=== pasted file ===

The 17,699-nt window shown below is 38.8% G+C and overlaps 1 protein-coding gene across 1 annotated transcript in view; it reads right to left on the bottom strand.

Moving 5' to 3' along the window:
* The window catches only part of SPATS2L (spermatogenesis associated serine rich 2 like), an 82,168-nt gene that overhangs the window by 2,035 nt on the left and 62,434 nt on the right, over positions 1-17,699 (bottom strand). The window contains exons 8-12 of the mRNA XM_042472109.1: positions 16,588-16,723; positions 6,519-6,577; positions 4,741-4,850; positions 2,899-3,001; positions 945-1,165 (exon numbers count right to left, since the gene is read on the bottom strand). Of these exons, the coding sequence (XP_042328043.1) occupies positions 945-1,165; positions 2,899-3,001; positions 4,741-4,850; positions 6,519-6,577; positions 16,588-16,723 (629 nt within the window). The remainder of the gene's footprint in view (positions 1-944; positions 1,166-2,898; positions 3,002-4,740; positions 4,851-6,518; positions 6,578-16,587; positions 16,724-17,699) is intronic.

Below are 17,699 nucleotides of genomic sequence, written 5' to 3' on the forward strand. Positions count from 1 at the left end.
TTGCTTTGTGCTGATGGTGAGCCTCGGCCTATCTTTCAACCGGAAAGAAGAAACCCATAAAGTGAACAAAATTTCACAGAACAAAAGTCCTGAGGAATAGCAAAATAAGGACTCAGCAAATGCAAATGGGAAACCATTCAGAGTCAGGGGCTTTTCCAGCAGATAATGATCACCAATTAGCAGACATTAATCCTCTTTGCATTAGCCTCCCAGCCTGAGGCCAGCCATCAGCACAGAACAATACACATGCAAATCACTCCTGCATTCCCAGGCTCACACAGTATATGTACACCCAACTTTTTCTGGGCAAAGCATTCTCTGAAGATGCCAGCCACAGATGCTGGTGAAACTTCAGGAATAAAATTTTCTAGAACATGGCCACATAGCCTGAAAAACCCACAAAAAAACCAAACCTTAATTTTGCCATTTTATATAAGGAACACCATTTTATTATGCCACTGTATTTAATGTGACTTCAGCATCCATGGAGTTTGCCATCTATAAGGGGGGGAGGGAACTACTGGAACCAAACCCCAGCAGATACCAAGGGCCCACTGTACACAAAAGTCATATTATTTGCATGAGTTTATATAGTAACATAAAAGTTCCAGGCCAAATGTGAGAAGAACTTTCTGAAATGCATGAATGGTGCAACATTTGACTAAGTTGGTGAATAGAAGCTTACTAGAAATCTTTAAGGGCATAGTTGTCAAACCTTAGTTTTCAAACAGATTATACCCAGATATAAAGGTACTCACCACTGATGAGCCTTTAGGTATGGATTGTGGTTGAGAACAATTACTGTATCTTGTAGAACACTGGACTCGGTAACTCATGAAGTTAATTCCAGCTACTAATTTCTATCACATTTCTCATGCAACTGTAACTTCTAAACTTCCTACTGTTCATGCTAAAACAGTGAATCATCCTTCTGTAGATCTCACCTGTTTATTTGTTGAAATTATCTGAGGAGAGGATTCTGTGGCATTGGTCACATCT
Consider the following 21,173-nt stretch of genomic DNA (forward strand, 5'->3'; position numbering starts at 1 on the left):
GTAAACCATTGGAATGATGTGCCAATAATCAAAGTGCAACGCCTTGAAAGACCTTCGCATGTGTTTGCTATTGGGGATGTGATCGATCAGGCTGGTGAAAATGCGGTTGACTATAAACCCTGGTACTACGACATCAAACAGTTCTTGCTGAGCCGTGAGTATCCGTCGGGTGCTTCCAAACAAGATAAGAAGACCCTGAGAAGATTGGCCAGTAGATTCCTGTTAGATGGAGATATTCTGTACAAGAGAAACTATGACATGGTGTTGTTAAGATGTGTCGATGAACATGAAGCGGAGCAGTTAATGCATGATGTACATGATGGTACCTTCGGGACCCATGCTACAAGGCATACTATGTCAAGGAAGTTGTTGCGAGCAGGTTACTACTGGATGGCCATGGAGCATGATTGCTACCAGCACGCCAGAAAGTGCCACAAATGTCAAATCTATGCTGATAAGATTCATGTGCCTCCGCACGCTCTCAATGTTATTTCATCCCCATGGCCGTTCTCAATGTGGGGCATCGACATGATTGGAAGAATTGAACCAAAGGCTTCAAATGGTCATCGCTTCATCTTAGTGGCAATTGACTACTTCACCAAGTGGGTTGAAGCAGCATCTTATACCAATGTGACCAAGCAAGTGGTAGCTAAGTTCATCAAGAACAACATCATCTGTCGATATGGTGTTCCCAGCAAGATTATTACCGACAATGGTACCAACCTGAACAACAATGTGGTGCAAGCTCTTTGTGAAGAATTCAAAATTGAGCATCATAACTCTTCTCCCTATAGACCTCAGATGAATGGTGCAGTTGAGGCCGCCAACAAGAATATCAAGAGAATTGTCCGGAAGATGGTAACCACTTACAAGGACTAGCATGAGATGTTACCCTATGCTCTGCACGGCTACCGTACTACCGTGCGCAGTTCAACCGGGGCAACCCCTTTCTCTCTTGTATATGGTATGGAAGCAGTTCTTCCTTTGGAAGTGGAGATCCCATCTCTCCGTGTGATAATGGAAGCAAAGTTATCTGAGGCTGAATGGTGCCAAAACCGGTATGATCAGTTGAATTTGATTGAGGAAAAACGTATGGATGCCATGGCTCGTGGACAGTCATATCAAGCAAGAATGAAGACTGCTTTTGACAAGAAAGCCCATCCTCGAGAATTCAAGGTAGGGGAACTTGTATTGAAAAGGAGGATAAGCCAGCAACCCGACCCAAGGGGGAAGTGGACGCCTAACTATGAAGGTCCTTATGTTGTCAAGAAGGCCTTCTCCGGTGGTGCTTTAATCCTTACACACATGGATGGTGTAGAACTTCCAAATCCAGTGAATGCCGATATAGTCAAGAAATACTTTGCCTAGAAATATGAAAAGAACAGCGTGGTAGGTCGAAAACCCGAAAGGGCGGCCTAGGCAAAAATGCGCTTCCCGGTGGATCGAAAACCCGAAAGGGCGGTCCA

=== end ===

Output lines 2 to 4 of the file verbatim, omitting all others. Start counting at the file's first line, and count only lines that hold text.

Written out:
Moving 5' to 3' along the window:
* The window catches only part of SPATS2L (spermatogenesis associated serine rich 2 like), an 82,168-nt gene that overhangs the window by 2,035 nt on the left and 62,434 nt on the right, over positions 1-17,699 (bottom strand). The window contains exons 8-12 of the mRNA XM_042472109.1: positions 16,588-16,723; positions 6,519-6,577; positions 4,741-4,850; positions 2,899-3,001; positions 945-1,165 (exon numbers count right to left, since the gene is read on the bottom strand). Of these exons, the coding sequence (XP_042328043.1) occupies positions 945-1,165; positions 2,899-3,001; positions 4,741-4,850; positions 6,519-6,577; positions 16,588-16,723 (629 nt within the window). The remainder of the gene's footprint in view (positions 1-944; positions 1,166-2,898; positions 3,002-4,740; positions 4,851-6,518; positions 6,578-16,587; positions 16,724-17,699) is intronic.

Below are 17,699 nucleotides of genomic sequence, written 5' to 3' on the forward strand. Positions count from 1 at the left end.